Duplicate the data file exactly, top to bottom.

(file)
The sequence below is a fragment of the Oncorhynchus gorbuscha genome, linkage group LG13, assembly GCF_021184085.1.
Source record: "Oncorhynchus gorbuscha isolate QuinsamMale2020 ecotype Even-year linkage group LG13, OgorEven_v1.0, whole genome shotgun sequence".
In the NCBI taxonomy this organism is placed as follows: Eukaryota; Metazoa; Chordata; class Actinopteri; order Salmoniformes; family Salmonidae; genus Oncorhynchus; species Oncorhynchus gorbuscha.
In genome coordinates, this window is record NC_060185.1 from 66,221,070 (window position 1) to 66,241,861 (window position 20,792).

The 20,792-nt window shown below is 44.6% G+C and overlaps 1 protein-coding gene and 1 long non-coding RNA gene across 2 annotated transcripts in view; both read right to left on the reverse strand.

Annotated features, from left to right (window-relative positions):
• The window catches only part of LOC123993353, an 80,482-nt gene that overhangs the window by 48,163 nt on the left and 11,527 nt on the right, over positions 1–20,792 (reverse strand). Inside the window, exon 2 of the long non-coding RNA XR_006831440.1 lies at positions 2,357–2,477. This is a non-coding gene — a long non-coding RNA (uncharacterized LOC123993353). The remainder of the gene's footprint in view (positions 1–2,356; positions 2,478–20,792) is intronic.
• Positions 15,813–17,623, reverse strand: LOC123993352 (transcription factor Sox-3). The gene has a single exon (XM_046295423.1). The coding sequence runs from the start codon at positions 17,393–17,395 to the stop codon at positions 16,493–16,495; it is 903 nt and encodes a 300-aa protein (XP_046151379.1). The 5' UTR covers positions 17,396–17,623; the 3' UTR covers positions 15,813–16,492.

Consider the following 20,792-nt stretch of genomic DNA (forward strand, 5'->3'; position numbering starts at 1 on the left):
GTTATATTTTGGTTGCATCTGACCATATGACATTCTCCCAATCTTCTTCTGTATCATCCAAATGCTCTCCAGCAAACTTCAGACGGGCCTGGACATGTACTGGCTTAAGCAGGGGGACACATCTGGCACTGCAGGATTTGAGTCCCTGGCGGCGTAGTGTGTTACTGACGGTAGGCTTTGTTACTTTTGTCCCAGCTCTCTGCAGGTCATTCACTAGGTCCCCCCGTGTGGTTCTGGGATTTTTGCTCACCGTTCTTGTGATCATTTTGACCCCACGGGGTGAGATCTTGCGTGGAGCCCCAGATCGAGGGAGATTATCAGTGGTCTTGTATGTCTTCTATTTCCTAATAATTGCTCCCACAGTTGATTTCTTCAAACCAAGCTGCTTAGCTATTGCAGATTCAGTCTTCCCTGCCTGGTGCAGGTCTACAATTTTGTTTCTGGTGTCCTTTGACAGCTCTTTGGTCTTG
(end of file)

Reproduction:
The sequence below is a fragment of the Oncorhynchus gorbuscha genome, linkage group LG13, assembly GCF_021184085.1.
Source record: "Oncorhynchus gorbuscha isolate QuinsamMale2020 ecotype Even-year linkage group LG13, OgorEven_v1.0, whole genome shotgun sequence".
In the NCBI taxonomy this organism is placed as follows: Eukaryota; Metazoa; Chordata; class Actinopteri; order Salmoniformes; family Salmonidae; genus Oncorhynchus; species Oncorhynchus gorbuscha.
In genome coordinates, this window is record NC_060185.1 from 66,221,070 (window position 1) to 66,241,861 (window position 20,792).

The 20,792-nt window shown below is 44.6% G+C and overlaps 1 protein-coding gene and 1 long non-coding RNA gene across 2 annotated transcripts in view; both read right to left on the reverse strand.

Annotated features, from left to right (window-relative positions):
• The window catches only part of LOC123993353, an 80,482-nt gene that overhangs the window by 48,163 nt on the left and 11,527 nt on the right, over positions 1–20,792 (reverse strand). Inside the window, exon 2 of the long non-coding RNA XR_006831440.1 lies at positions 2,357–2,477. This is a non-coding gene — a long non-coding RNA (uncharacterized LOC123993353). The remainder of the gene's footprint in view (positions 1–2,356; positions 2,478–20,792) is intronic.
• Positions 15,813–17,623, reverse strand: LOC123993352 (transcription factor Sox-3). The gene has a single exon (XM_046295423.1). The coding sequence runs from the start codon at positions 17,393–17,395 to the stop codon at positions 16,493–16,495; it is 903 nt and encodes a 300-aa protein (XP_046151379.1). The 5' UTR covers positions 17,396–17,623; the 3' UTR covers positions 15,813–16,492.

Consider the following 20,792-nt stretch of genomic DNA (forward strand, 5'->3'; position numbering starts at 1 on the left):
GTTATATTTTGGTTGCATCTGACCATATGACATTCTCCCAATCTTCTTCTGTATCATCCAAATGCTCTCCAGCAAACTTCAGACGGGCCTGGACATGTACTGGCTTAAGCAGGGGGACACATCTGGCACTGCAGGATTTGAGTCCCTGGCGGCGTAGTGTGTTACTGACGGTAGGCTTTGTTACTTTTGTCCCAGCTCTCTGCAGGTCATTCACTAGGTCCCCCCGTGTGGTTCTGGGATTTTTGCTCACCGTTCTTGTGATCATTTTGACCCCACGGGGTGAGATCTTGCGTGGAGCCCCAGATCGAGGGAGATTATCAGTGGTCTTGTATGTCTTCTATTTCCTAATAATTGCTCCCACAGTTGATTTCTTCAAACCAAGCTGCTTAGCTATTGCAGATTCAGTCTTCCCTGCCTGGTGCAGGTCTACAATTTTGTTTCTGGTGTCCTTTGACAGCTCTTTGGTCTTG